Friday, 4 December 2015

Jason Isbell- Something More Than Free

When I listen to Jason Isbell I'm always struck by the authenticity of his music, everything he writes about is imbued with all the travails that he has experienced in his life. It's not just personal, his ability to shine a light on the microcosm of small town America is unparallelled at the moment. Isbell captures the uncertainty of  life especially in small town America where there seems to be a crisis of identity, the old versus the new.

If It Takes A Lifetime sounds a little like Joe South's Games People Play it's about drifting too far from home from the ties that bind and protect, sometimes the idea of the open road offering salvation offers only a bloody nose.

I got too far from my raising, I forgot where I come from
And the light between right and wrong was so fine
Well I thought the highway loved me
But she beat me like a drum
My day will come, even if it takes a lifetime.

24 Frames has Isbell reflecting on his life, like a movie retracing the steps of his past, broken relationships, reconnecting with family,  it's also the idea that there really is no plan in life, it's a chaotic but at time beautiful mess.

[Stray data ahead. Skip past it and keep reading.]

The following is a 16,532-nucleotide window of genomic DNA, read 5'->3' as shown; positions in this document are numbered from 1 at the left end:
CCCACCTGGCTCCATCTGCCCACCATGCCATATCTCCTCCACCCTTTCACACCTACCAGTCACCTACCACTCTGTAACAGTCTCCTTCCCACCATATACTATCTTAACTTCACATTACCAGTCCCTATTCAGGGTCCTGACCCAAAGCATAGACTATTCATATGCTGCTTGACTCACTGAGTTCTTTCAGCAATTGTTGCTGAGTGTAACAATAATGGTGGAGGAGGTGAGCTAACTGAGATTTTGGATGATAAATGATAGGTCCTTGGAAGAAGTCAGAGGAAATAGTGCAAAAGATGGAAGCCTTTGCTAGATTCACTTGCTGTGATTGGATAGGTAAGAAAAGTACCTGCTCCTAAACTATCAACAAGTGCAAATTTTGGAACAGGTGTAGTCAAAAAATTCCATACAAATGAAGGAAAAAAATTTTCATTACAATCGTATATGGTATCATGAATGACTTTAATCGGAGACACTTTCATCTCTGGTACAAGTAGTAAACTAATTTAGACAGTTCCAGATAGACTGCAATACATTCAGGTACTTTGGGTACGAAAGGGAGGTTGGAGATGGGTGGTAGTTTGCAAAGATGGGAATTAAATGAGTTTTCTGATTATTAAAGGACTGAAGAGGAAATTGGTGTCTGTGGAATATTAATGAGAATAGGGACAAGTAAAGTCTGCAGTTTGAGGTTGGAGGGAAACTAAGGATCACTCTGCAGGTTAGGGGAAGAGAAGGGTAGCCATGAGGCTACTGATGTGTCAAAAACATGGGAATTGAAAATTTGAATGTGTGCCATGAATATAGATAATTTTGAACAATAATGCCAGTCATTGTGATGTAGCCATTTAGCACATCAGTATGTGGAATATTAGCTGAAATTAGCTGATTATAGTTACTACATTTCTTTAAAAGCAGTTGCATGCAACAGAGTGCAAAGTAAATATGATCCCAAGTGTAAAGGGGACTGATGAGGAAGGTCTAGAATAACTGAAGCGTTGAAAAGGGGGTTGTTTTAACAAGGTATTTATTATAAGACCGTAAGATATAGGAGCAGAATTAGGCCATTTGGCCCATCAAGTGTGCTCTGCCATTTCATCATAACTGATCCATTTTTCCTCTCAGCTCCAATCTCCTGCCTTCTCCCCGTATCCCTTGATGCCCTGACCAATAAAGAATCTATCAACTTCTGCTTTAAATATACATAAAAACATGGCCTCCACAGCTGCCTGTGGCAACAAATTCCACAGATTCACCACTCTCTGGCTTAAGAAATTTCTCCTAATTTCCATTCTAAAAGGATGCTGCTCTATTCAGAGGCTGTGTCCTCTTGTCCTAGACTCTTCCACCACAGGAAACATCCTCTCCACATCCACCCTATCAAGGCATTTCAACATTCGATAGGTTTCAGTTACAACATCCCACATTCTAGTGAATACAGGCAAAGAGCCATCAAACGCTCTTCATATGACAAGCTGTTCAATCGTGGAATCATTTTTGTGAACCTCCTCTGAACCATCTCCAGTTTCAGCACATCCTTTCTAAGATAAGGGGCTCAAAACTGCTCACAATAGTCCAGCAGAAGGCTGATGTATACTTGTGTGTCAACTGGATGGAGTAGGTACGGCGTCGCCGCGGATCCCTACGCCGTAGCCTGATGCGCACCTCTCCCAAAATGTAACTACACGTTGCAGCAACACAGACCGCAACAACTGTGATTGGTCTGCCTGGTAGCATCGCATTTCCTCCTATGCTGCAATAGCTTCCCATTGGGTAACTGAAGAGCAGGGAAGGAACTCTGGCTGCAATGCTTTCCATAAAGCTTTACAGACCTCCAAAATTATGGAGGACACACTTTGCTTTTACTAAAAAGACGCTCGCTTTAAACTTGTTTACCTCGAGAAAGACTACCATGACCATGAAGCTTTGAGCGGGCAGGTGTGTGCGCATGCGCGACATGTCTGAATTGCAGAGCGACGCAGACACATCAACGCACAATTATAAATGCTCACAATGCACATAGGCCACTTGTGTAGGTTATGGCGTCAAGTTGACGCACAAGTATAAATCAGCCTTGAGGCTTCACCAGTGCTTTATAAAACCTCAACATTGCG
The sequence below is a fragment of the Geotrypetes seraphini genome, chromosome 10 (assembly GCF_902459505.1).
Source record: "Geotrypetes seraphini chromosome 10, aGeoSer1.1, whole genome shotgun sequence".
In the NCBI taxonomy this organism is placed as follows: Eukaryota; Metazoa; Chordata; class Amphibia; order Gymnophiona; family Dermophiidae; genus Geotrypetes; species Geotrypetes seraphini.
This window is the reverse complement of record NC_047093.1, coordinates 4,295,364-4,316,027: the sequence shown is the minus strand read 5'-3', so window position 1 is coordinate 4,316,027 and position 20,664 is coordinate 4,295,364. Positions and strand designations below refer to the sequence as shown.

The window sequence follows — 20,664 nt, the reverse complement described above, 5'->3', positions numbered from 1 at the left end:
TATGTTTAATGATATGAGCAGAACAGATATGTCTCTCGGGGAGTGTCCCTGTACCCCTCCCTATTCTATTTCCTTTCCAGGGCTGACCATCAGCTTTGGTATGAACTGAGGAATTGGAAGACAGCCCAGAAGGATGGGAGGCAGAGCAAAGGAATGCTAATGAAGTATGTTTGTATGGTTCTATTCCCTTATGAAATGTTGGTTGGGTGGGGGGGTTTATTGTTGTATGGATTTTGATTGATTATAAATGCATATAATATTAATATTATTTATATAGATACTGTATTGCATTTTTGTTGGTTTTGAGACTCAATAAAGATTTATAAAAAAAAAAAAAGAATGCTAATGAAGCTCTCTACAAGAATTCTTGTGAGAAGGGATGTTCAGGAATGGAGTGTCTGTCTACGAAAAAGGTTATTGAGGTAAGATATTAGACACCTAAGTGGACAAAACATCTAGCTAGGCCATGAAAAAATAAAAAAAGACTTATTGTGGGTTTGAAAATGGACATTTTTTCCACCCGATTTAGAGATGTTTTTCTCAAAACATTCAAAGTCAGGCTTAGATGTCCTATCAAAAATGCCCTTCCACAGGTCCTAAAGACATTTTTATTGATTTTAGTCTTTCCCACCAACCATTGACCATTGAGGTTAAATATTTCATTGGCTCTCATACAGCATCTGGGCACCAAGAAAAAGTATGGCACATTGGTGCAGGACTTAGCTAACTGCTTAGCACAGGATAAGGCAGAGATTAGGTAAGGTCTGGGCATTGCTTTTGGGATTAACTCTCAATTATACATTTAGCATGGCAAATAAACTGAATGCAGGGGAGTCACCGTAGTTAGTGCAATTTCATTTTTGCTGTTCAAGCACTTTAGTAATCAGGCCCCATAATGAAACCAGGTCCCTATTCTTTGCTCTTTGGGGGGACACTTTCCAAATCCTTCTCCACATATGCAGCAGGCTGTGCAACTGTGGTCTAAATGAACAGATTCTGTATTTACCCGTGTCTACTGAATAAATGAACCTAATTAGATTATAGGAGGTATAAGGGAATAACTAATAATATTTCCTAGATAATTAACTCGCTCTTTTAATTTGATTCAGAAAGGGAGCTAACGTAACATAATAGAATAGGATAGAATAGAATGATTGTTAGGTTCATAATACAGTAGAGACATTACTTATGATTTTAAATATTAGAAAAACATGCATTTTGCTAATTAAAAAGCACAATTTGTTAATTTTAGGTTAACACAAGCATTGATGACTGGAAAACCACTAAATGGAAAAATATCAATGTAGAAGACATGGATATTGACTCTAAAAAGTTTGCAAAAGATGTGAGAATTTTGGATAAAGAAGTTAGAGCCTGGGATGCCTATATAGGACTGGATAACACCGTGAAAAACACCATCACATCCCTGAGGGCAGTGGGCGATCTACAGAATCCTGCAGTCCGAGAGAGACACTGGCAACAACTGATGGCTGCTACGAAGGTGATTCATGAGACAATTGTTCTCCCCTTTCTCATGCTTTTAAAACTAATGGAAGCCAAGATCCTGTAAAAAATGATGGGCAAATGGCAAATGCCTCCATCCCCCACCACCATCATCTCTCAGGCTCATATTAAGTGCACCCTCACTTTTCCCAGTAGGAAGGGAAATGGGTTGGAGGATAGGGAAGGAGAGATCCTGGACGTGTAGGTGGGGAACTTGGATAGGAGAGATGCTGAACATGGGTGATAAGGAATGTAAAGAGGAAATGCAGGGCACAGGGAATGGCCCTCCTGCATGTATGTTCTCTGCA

This is how you make yourself call you mother
And this is how you make yourself closer to your brother
And remember him back when he was small enough to help you sing.

How To Forget finds Isbell trying to forget the pain of his past, it's an honest revelation of the broken relationships in his past.

I was strained, I was sad, didn't realise what I had
I was sick, I was scared, I was socially impaired
It was years ago
My pasts a scary movie I watched and fell asleep
Now I'm dreaming up these creatures from the deep.

Something More Than Free has a melancholy sentiment, we are often resigned to our lot in life, we accept it and are thankful for what we have because there are those who have a lot less. Jason wrote this song about his father who worked six days a week and on Sunday's was too tired to attend church. In the south the idea of going to church on Sunday's to be thankful is ingrained in that part of America. Speed Trap Town is a beautiful slice of small town America where there is that feeling of being trapped, unable to leave and yearning for something more beyond it's small confines. In his hands it becomes an aching testament to how hard it is to leave, that constant fear of what is beyond the county line. Something More Than Free sees Isbell expanding on the idea of fear and acceptance, the fear of what is ahead and acceptance over regret for the past.

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